This will return the same results as the above, as Jeskai is the commonly accepted name for decks in those colours. This only makes sense if these names come more naturally to mind than the colours themselves, however, so don’t worry if those names mean nothing to you!
3. Searching for Mechanics and Keywords
Another way to search is by searching the card’s rules text, commonly known as the Oracle text, as Oracle is the official place where the current version of a card’s rules is kept (it just has an awful, awful search engine, so we use Scryfall instead). To do this, we use the “O” search syntax. Let’s search for a commander who cares about noncombat damage, for example:
This can be extremely useful if you’d like to do something super specific with your deck, but bear in mind that you should try variations on your theme. For an example of this, the search above shows 5 commanders, but they’re far from the only options for a noncombat damage (commonly known as burn, my favourite deck archetype) theme. For example, you might also want to try a search like this one:
This is as much art as science, so try variations on your searches to see what you can find until a Commander speaks to you and excites you. These searches can be stacked together as much as you like, so for example an interesting more complex search could be something like:
The more specifically you know what you want, the easiest it is to find, but you might need to refine down the number of words you use to ensure you don’t accidentally use a slightly different syntax to the words on the card. If we don’t know exactly what we need however, that’s where we can use “OR” searches.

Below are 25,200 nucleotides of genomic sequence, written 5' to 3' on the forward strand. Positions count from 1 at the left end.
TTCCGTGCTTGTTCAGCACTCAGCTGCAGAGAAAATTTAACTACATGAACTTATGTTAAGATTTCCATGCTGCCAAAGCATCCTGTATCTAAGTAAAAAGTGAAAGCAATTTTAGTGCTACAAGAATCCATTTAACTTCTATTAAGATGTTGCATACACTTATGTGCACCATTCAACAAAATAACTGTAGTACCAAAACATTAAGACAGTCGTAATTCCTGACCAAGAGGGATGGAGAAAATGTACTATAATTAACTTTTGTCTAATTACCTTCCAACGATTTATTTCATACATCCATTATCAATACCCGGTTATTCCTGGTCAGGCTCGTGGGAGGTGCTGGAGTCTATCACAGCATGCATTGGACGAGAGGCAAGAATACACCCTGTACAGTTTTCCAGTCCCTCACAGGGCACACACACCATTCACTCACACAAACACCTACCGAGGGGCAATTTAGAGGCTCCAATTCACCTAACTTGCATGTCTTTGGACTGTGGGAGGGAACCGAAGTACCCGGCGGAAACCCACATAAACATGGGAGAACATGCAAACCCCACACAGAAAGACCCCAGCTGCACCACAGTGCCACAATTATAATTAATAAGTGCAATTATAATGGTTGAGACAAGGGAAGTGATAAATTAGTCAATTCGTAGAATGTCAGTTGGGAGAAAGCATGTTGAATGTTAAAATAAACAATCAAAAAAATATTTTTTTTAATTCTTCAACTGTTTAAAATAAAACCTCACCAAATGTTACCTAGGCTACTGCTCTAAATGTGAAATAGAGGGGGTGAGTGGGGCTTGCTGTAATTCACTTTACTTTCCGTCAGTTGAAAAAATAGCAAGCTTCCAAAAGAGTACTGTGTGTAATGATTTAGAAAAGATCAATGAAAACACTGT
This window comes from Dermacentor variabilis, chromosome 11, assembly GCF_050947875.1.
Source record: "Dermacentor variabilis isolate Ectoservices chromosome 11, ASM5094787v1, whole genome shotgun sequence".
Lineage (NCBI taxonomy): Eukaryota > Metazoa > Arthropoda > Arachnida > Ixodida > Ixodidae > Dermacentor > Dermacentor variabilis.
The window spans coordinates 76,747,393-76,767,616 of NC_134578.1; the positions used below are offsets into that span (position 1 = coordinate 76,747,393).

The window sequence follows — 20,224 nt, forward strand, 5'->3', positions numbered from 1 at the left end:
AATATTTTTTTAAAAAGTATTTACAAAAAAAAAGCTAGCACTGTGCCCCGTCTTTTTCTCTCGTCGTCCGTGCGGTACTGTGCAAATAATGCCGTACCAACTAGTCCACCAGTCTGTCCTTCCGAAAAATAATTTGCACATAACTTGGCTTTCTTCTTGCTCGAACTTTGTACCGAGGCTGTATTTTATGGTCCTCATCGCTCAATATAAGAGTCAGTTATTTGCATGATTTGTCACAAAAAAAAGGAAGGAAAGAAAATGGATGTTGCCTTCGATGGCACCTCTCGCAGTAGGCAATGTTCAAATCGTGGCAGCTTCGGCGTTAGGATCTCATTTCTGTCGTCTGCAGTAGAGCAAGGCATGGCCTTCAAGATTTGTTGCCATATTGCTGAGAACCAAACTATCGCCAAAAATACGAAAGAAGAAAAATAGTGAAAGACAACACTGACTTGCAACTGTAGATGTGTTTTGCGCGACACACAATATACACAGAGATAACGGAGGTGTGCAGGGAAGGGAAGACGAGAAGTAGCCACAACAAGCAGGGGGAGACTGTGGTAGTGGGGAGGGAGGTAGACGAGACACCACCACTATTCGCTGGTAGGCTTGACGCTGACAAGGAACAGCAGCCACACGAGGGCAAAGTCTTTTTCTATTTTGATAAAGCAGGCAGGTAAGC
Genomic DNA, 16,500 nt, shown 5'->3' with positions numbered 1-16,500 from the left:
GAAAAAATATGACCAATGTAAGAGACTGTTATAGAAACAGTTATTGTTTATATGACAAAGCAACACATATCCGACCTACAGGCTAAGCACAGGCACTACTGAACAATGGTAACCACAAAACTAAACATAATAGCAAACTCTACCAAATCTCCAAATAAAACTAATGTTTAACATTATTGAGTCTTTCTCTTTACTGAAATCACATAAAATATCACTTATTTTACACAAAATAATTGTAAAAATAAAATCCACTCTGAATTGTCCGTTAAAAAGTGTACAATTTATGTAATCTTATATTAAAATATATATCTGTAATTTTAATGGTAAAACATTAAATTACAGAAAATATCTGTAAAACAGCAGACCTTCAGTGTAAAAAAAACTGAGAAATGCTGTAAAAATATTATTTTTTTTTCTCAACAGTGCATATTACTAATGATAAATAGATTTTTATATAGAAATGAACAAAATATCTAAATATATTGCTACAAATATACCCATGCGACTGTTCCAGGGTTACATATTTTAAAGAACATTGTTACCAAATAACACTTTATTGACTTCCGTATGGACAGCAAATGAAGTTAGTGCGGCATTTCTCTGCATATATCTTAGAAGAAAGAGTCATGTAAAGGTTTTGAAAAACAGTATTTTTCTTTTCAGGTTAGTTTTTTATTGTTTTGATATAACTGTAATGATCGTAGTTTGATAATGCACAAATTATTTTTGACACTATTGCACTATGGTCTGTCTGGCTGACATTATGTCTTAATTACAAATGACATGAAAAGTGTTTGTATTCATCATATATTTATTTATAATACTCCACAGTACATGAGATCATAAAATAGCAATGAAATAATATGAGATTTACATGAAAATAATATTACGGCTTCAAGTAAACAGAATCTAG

4. Using “OR”
OR is a simple piece of logic that we can use to dramatically increase the complexity and breadth of our searches when we’re not quite sure what we need or have a few things that could work. For example, let’s take that longer search above where we’re essentially looking for a commander with Blue in its identity that cares about flying, combat damage, and drawing cards. Let’s instead amend that, remove the identity restriction, and look for more than just flying:
This is a beefy search, but you can see encapsulated within the brackets is an OR condition. We’re essentially saying to find us:
- A Commander – is:commander
- That is legal in the Commander format – legal:commander
- That has the rules text “flying”, “can’t be blocked”, or “menace” written on it – (o:”flying” OR o:”can’t be blocked” OR o:”menace”)
- That has the rules text “combat damage” written on it – o:“combat damage”
- That has the rules text “draw” written on it – o:“draw”